Black Flag’s SST label exerts it influence in the chapters on Dinosaur Jr (who it seems hated one another except on stage) and Husker Du who would be one of the first acts to sign to a major label.
This is an incredibly comprehensive book – there are chapters on Sonic Youth, Mudhoney and Big Black, but also those of less known acts; the bitter sweet tale of The Replacements, and the optimism of Beat Happening. The chapter on psychedelic punk rockers, Butthole Surfers is worth the price of the book alone. You will drop it laughing.
And let’s not forget a fair slice of Our Band is devoted to DC Kingpin, Ian MacKaye. Minor Threat are my favourite hardcore band and it’s interesting to see how they split from the scene that threw them together to form another influential label, Dischord (still going), and then one of my favourite bands, the intense post-punk outfit Fugazi.
But it doesn’t matter if you’ve only heard of just a few of these bands, this book throws a light on what it’s like to earn money from art. It’s hard, often tinged with sadness (especially when the drugs start appearing), but it seems it’s always worth it. The world in this book has disappeared – the indie radio stations are gone, the music press is fractured into blogs, even the venues are not there anymore. It’s hard to imagine bands climbing into vans and slumming it like they did. I’m not saying it’s worse, just different. Recording engineer, Steve Albini, (Big Black, now Shellac) equates music to, ‘like playing tennis’. Most acts go for the bucks, embrace corporations and sponsorship, rather than reject it. Is this right? Can you survive on your own terms as a purely new act? Maybe the genre of witch house is one exception. Depending on what you read, It’s either a joke or a rejection of music categorisation as many of the proponents chose to name themselves using unsearchable diacritical marks. Anyway, I bet Madonna’s made some calls.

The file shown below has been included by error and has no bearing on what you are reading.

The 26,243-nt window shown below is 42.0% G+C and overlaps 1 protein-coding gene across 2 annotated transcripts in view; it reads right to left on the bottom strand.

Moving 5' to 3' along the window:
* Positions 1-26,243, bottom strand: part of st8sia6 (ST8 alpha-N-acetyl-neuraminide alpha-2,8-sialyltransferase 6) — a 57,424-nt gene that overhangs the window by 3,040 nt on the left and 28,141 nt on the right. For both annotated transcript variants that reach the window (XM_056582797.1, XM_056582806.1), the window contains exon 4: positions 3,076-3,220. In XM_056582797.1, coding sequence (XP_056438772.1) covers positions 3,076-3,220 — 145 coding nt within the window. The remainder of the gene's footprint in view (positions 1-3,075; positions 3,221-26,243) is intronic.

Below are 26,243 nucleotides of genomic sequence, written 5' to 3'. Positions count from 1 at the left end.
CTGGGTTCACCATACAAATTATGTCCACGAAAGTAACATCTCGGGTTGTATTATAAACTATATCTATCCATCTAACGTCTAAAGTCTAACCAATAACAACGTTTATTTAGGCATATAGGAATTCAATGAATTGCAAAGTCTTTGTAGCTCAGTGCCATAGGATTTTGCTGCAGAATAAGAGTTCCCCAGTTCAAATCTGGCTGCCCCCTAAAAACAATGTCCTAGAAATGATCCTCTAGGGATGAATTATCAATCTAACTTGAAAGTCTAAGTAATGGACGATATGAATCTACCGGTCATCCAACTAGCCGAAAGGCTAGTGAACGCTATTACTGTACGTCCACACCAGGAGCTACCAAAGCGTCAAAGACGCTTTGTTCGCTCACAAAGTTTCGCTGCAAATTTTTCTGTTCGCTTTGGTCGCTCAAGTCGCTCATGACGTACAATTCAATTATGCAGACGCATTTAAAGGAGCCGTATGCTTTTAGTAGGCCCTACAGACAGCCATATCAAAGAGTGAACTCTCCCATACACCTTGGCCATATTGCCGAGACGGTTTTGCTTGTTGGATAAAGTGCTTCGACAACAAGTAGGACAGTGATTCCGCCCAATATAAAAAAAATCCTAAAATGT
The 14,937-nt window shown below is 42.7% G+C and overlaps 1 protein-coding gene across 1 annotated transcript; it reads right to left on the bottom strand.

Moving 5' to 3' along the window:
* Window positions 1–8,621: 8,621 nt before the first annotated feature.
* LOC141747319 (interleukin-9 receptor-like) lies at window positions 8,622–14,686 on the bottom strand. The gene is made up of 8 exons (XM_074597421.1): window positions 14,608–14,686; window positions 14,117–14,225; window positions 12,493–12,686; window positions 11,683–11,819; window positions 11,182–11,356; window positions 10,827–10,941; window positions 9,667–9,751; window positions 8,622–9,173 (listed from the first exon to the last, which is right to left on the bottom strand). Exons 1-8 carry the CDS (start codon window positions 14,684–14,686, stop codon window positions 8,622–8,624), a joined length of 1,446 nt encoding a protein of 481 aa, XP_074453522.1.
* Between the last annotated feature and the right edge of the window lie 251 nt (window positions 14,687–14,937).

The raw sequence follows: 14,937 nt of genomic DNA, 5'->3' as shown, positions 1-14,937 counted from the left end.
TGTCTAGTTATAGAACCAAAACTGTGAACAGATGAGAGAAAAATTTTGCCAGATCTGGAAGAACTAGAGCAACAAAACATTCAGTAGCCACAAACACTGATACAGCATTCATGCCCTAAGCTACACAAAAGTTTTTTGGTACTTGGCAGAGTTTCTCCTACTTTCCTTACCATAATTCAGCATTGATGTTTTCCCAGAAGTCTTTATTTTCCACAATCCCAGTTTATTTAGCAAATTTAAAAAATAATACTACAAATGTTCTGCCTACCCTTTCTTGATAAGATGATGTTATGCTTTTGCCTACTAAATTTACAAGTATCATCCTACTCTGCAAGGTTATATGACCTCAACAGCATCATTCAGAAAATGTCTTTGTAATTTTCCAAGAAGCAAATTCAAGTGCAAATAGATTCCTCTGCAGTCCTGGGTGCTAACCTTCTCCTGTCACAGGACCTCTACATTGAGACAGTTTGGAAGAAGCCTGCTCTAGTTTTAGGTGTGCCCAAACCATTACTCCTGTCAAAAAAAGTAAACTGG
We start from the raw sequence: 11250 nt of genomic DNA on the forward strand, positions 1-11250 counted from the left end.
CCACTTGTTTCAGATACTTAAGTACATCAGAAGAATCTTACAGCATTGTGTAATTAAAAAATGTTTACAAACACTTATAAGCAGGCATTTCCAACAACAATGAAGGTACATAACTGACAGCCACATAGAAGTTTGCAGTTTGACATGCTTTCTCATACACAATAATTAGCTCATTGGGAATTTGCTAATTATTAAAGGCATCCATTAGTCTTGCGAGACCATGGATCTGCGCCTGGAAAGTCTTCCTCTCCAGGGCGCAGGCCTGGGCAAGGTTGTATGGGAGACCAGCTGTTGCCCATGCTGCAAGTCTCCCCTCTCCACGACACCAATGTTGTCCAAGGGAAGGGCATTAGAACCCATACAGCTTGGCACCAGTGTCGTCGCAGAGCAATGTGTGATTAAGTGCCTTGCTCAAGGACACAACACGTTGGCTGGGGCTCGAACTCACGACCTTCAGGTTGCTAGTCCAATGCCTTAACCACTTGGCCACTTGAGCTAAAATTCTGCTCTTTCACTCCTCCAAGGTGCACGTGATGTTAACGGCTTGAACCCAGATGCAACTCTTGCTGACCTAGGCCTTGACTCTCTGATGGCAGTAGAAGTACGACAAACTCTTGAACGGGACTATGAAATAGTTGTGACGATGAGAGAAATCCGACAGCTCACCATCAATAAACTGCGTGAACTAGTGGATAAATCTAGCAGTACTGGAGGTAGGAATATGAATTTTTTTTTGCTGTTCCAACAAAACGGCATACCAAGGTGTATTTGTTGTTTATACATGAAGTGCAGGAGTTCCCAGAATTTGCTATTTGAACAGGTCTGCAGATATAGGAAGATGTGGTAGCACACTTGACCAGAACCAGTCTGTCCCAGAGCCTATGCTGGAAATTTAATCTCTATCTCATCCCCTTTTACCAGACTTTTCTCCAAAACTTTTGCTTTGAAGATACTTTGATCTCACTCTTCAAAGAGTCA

331/3 Spiderland by Scott Tennet
There’s precious little written about Slint, so Scott’s book covering their sophomore album fleshes out the story of the band and why such a young group of men from Louisville managed to craft what’s arguably one of the most influential rock records in the last 20 years.
It would be a mistake to think it was happenstance. This book squarely establishes Slint as not just competent musicians, but experienced ones. The band was born out of local favourite act, Maurice (who never recorded), and Squirrel Bait (who are also worth checking out). Every element of the Spiderland was considered – right down to whether the guitars would pick up or down on a given song.
This level of detail is fascinating. Spiderland although beautiful, is an uncanny album – one part balls out riffing and one part whispered confession that’s so solemn in its intensity. This book perfectly captures the spirit of this jewel of a band.